Pirates! German U-boats trying to torpedo the convoy! Passengers and crew held captive! The captain gets washed overboard in a typhoon! The hazards of being at sea on a commercial vessel, in peace and during war, have been the basis for some great movies and television series. The truth of the matter is, however, that there have been only a handful of Hollywood films that even acknowledge the existence of the U.S. merchant marine. That’s one reason why I was looking forward to seeing the movie “Captain Phillips” when it came out in October 2013.
It was a pleasant Northwest fall day when my wife and I got on the Washington State Ferry, headed off-island to see the movie. Having previously sailed with Capt. Shane Murphy, the chief officer on Maersk Alabama at the time of the hijacking, I was curious to see how accurately they depicted him in the film. The movie itself, allowing for some — but not too much — Hollywood artistic leeway, was in my opinion exciting and well done. Michael Chernus, the actor who portrayed Shane, did a great job conveying his professionalism and hard work, while Tom Hanks put in a performance as Capt. Richard Phillips that I think deserves an Academy Award. Judging from the huge box office earnings the film has garnered, millions of people worldwide now know a bit more about containerships, modern-day Somali pirates and the sacrifices everyday men and women in the merchant marine make to bring people the food, equipment and other goods they rely on to live.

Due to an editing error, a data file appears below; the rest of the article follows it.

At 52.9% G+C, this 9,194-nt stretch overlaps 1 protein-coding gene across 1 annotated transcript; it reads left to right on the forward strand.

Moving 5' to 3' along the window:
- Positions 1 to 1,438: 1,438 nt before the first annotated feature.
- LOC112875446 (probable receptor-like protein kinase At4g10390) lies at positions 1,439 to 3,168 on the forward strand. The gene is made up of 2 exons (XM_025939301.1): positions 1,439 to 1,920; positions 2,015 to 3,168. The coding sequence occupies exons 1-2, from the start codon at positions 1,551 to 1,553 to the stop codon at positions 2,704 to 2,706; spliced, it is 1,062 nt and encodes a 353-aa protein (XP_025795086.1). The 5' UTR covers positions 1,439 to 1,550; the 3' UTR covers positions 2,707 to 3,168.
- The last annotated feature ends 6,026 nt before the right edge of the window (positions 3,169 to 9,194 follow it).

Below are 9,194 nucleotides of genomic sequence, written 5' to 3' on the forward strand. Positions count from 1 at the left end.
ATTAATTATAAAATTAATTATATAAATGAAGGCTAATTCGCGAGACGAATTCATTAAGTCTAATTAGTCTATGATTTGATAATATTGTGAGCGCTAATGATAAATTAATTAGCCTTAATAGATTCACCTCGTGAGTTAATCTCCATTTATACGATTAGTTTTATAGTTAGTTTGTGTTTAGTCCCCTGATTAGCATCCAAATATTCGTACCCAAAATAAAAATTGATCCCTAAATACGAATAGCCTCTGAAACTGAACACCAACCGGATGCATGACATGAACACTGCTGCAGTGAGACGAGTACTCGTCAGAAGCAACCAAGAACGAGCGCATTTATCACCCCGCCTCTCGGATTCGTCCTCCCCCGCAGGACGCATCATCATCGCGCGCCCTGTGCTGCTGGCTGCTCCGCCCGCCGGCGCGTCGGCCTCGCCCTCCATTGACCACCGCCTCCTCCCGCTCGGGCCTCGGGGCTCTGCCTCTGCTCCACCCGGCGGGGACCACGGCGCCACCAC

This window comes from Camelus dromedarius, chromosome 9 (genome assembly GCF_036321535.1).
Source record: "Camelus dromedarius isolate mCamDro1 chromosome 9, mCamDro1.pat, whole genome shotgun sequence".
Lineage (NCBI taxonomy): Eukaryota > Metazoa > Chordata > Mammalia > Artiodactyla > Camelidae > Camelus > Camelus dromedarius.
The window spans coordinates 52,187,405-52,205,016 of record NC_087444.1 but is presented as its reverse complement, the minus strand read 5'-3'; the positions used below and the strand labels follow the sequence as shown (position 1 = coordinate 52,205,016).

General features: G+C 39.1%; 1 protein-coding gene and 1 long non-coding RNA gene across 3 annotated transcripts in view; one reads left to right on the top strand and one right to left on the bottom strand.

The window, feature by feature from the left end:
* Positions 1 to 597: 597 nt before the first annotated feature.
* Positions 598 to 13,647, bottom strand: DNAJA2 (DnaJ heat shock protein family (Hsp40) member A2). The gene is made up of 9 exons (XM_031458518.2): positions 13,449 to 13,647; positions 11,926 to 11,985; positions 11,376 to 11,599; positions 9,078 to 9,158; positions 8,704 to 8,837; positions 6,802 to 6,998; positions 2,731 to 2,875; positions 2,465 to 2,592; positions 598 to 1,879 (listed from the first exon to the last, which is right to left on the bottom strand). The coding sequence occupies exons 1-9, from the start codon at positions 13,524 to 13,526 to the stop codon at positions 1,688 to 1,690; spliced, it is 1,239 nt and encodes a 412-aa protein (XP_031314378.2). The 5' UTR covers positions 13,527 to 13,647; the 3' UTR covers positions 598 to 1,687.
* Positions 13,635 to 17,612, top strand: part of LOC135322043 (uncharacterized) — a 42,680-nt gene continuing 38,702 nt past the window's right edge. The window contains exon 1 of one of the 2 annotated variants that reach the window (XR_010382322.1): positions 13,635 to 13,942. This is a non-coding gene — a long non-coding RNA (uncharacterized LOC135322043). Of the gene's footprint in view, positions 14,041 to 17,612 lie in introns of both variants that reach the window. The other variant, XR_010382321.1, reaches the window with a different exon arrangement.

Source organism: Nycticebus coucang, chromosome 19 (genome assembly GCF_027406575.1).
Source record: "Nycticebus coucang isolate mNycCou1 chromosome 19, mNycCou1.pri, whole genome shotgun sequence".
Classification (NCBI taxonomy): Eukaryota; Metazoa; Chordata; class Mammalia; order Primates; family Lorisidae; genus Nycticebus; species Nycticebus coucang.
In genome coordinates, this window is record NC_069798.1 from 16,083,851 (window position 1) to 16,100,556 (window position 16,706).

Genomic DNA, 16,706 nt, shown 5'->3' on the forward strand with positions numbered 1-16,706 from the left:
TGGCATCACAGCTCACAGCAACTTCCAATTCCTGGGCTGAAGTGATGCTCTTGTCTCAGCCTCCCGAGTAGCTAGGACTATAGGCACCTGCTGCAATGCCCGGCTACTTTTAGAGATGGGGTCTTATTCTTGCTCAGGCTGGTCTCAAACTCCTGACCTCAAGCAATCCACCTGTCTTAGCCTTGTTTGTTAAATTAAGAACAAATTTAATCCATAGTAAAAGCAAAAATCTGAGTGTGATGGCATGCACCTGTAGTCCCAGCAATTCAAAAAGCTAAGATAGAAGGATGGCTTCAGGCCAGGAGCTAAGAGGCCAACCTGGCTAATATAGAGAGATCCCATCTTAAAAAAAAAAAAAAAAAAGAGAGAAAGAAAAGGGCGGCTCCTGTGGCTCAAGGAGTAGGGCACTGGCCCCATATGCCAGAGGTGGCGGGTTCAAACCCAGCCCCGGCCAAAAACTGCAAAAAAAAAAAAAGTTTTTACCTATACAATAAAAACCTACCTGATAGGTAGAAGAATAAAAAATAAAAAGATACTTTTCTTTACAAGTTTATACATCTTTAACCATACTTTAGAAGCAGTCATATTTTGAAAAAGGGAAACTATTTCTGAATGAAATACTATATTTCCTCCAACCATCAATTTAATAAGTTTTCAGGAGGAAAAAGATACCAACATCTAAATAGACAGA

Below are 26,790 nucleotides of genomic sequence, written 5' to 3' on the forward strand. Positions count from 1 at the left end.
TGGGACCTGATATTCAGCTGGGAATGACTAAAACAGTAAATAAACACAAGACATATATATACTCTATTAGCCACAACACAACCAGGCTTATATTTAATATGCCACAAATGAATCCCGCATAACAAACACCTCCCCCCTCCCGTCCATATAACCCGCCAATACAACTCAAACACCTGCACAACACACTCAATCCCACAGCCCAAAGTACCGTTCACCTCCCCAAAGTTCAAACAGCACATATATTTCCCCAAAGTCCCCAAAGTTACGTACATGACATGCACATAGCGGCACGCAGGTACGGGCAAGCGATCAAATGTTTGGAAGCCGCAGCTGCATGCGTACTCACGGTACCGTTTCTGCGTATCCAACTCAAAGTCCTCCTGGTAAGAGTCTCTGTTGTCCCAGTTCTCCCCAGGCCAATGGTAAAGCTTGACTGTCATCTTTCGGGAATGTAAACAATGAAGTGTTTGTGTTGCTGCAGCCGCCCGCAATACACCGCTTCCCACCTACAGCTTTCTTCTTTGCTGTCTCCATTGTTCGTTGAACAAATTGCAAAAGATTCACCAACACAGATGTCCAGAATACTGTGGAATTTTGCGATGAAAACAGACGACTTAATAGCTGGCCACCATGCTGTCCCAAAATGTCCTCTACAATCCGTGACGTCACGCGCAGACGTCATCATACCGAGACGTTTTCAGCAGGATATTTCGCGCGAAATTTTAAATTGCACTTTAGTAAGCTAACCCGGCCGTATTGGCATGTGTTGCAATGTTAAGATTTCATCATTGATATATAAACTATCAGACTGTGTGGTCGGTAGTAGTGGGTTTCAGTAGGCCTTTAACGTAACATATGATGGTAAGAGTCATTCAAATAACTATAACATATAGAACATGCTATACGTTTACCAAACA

I think that “Captain Phillips” was the most authentic depiction of commercial mariners of any big studio movie released during my lifetime. Long before that, Humphrey Bogart’s 1943 thriller “Action in the North Atlantic” told the story of merchant mariners on a U.S.-flag tanker that gets sunk by a German U-boat, and of a Liberty ship’s death-defying trip on the Murmansk run. As a kid growing up in Spokane, Wash., I remember watching “Action in the North Atlantic” with my dad during the Saturday afternoon classic movie program on television. He sailed in the U.S. Navy during World War II, and told me how important convoys like the one depicted in the movie were, and that they were utilized to protect the merchant ships carrying the supplies and troop reinforcements needed by our military. For me, watching the movie gave a glimpse of the dangers commercial mariners bravely faced during wartime, and showed that it wasn’t only the U.S. Navy that helped us defeat our enemies at sea back then.
When I was in grade school, one of my favorite television shows was “Gilligan’s Island.” Though it was a silly comedy, every show’s opening credits told the story of how an unexpected storm threatened the very lives of the passengers and crew — and that the bravery and courage of the two merchant marine officers on board kept everyone from dying in the raging tempest. Watching “Gilligan’s Island” as a kid showed me that at any given time, a vessel’s officers and crew might be called upon to face powerful forces of nature such as a sudden storm or a freak wave, which could pose a threat to their safety at sea.